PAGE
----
Expected results: A Catalyst adaptor contributed to either the OpenFOAM or ParaView communities. Two feasible starting points to begin the work are the existing vtkOpenFOAM readers and and the vtkFOAM FOAM-to-VTK exporter.

Prerequisites: Experience developing in C++, experience with CFD.

Mentor: Andy Bauer (andy dot bauer at kitware dot com) and Takuya Oshima (oshima at eng dot niigata-u dot ac dot jp)

Direct mapped Polyhedral input cells from OpenFOAM

Brief explanation: OpenFOAM is an Open Source Computational Fluid Dynamics (CFD) package. OpenFOAM runs on unstructured meshes that are composed of polyhedral cells. Polyhedral support is now provided with VTK although this is not supported by all filters. The default option within the OpenFOAM reader is to decompose polyhedral cells into the other VTK primitive types. The OpenFOAM reader also lacks support for ghost cells when reading in parallel.

Expected results: An updated OpenFOAM reader with support for ghost cells when reading in parallel where the default output is a polyhedral cells. Test cases should be created for many of the common filters and polyhedral related bugs should be fixed.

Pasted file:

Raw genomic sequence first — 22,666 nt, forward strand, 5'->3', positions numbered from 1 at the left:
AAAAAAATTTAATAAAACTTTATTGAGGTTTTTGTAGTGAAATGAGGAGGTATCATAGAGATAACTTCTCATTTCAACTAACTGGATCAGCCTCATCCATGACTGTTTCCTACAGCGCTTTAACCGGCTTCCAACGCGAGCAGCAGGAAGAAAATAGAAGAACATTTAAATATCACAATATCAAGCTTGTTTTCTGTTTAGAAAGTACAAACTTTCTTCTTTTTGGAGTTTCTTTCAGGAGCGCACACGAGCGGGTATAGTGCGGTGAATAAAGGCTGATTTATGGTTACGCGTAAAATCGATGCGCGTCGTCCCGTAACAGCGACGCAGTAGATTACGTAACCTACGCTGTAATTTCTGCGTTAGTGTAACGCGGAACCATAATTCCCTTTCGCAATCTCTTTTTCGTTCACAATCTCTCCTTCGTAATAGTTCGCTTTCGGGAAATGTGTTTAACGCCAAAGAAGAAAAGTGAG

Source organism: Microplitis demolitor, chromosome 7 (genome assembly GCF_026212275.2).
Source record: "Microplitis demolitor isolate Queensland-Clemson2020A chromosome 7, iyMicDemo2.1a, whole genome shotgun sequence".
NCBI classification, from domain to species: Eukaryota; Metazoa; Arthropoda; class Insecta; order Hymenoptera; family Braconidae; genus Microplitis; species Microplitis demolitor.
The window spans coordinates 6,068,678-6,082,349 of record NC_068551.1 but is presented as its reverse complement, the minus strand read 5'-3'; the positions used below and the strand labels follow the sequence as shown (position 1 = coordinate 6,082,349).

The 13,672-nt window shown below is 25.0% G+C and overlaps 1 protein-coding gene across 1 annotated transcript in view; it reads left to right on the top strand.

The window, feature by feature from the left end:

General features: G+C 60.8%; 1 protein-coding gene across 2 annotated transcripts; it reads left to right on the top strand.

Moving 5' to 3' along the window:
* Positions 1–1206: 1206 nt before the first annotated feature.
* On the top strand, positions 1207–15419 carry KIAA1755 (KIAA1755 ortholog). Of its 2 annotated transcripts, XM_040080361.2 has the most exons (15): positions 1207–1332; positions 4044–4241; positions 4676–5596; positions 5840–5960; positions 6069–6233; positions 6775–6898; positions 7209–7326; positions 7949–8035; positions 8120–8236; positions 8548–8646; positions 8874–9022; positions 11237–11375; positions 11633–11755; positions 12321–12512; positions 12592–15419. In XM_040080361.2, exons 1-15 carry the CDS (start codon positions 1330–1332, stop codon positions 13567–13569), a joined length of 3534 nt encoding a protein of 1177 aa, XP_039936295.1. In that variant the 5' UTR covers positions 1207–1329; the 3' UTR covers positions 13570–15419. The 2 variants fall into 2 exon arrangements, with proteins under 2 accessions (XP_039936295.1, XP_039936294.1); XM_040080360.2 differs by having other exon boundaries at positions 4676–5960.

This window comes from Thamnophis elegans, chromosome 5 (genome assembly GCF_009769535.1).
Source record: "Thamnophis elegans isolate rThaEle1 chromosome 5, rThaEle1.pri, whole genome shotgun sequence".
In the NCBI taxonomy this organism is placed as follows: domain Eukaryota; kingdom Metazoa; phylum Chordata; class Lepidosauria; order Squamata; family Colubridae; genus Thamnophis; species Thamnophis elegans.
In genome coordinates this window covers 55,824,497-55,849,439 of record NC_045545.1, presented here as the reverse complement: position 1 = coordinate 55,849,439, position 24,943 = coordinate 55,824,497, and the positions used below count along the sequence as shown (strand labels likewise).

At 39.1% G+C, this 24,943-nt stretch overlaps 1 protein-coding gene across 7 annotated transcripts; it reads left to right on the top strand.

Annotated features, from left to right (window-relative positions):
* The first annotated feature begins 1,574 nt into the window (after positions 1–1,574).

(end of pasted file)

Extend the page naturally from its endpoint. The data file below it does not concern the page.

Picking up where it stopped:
Prerequisites: Experience developing in C++.

Mentor: Paul Edwards (paul dot m dot edwards at intel dot com)

Better Package management Support for Java and Python

Brief explanation: VTK has bindings to languages other than its native C++ but lacks strong integration with package management systems like Maven for Java and PIP for Python. As such every project written in those languages solves the problem of how to provide VTK's runtime libraries in their own way. Updating VTK's build system to be compatible with the standard resources for different languages will make VTK more approachable for large groups of users and simplify life for application developers.

For Java, the task will be to smooth out the bumps and complexity to run a VTK application inside a Java environment. The first step would be to embed within the VTK Java library a better native library loading mechanism similar to what was done with Jogl. Next we would provide prebuilt versions of VTK for the 3 major platforms and publish them on a public Maven repository. Similarly for Python we would extend VTK's Superbuild CMake infrastructure for making python executables to make libraries are suitable for distribution and installation via PIP.

Expected results: Automatic publication of pre-compiled VTK library across all platform (OS X, Windows, Linux) via Maven with an automated system library loading and deployment of the VTK library with its native counter part managed via pip install for usage within the system Python or a Python Virtual Environment.